Some people say that making the first million is the hardest.
Others, like oil tycoon T. Boone Pickens have quipped that the first billion is a “helluva lot harder”.
ADW Capital’s 2020 letter: Long CDON, the future Amazon of the Nordics
ADW Capital Partners was up 119.2% for 2020, compared to a 13.77% gain for the S&P 500, an 11.17% increase for the Russell 2000, and an 8.62% return for the Russell 2000 Value Index. The fund reports an annualized return of 24.63% since its inception in 2005. Q4 2020 hedge fund letters, conferences and more Read More
Regardless of which is true, it’s interesting to examine how long it took the world’s wealthiest to reach the million and billion dollar benchmarks, as well as how many years were in between.
Millions to Billions
Today’s infographic comes to us from Betway, and it provides a study of the 100 wealthiest billionaires that topped the 2018 edition of the Forbes Rich List.
Based on the top 100 billionaires studied from the Rich List, the average age for hitting millionaire status is 37. Meanwhile, the billion dollar mark is hit on average at the age of 51.
This puts the average time period to go from millionaire to billionaire at 14 years.
Making the Jump, by Industry
Even with this small sample size, it’s clear that how fast this jump happens depends greatly on industry.
Tech entrepreneurs were by far the fastest on the list to go from millionaire to billionaire, with an average time of only 7.3 years. That number is averaged down by entrepreneurs such as Jeff Bezos, who has singlehandedly been able to amass an impressive empire of companies and assets in a very short period of time.
|Tech Entrepreneur||Millionaire (Age)||Billionaire (Age)||Difference|
|Jeff Bezos||33||35||2 years|
|Bill Gates||26||31||5 years|
|Mark Zuckerberg||22||23||1 year|
|Larry Ellison||42||49||7 years|
|Larry Page||25||30||5 years|
|Sergey Brin||26||31||5 years|
|Ma Huateng||33||36||3 years|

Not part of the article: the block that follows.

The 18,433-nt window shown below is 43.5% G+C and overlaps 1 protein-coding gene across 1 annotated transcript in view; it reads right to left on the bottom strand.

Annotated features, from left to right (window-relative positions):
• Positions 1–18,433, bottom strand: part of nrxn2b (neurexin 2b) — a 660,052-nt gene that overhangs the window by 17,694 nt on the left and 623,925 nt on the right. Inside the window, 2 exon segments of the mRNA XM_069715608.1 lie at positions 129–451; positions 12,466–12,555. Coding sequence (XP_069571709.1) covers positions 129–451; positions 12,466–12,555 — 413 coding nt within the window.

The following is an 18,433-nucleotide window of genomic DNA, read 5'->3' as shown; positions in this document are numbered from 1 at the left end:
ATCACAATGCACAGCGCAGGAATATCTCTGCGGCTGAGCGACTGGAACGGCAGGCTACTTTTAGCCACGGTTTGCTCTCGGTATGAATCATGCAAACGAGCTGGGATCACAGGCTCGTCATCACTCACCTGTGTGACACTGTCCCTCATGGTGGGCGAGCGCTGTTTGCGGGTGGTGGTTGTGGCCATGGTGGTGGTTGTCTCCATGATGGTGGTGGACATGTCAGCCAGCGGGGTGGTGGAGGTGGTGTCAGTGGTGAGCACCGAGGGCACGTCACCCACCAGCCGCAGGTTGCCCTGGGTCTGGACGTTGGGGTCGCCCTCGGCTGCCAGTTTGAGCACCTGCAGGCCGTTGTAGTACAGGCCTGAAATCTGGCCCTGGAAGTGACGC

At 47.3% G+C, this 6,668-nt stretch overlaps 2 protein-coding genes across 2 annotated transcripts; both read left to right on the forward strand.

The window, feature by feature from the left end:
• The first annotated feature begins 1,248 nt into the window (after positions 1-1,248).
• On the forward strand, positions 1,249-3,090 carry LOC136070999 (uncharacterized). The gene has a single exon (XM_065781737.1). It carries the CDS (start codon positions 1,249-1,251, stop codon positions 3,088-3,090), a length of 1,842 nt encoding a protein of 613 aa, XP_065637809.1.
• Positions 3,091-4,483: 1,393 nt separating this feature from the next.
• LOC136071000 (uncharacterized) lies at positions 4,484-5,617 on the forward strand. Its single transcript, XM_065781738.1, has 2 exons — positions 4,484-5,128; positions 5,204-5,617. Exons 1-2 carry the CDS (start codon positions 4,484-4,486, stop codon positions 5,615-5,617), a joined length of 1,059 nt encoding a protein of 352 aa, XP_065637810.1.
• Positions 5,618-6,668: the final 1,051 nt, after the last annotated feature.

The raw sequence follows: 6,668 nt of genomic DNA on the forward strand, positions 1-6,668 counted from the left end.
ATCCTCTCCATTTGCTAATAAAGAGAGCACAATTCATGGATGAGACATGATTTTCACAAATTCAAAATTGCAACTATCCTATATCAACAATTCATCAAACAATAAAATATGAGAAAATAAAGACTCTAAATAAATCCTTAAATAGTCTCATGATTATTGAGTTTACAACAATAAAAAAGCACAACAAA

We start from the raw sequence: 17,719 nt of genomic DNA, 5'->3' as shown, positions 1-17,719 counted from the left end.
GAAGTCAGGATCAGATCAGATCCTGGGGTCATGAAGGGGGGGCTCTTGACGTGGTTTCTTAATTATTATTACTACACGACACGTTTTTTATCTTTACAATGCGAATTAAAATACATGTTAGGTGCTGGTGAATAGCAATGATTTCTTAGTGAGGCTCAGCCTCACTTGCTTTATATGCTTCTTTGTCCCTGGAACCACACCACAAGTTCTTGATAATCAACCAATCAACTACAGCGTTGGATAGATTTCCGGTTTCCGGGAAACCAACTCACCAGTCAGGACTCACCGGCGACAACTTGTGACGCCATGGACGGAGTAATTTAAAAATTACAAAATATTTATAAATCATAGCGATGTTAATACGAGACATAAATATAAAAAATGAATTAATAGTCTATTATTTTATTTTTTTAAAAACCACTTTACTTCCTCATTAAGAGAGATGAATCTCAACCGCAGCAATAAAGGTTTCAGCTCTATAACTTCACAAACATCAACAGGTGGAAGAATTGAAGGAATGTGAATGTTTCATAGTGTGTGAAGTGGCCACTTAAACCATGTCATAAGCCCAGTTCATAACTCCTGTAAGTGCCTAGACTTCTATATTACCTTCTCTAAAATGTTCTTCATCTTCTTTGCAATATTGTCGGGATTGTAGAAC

|Jack Ma||35||45||10 years|
|Steve Ballmer||30||38||8 years|
Other industries don’t have the same luxuries as tech, where products can go from Zero to One at such high speeds.
In the automotive, construction, and real estate industries, for example, there are costly physical assets to deal with, as well as fiercer competition. At the same time, innovations are often more incremental, and companies cannot be scaled as fast.
Making the Jump, by Country
Interestingly, the jump from millionaire to billionaire took the longest in the United States, with a period of 14.1 years on average for self-made billionaires.
|Country||Time to go from $1M to $1B|
|United States||14.1 years|
While this may seem counter-intuitive, there are a couple of caveats worth mentioning.
For starters, the sample size is extremely small at just the top 100 billionaires, which means that a country like Russia has only so many in the mix. This low sample size can distort figures, and not be particularly representative of a true average.
Further, economies like Russia and China have recently transitioned from more controlled economies to more market-driven ones. This has allowed oligarchs and well-connected individuals to take advantage, while amassing new wealth at astonishing rates.
Article by Jeff Desjardins, Visual Capitalist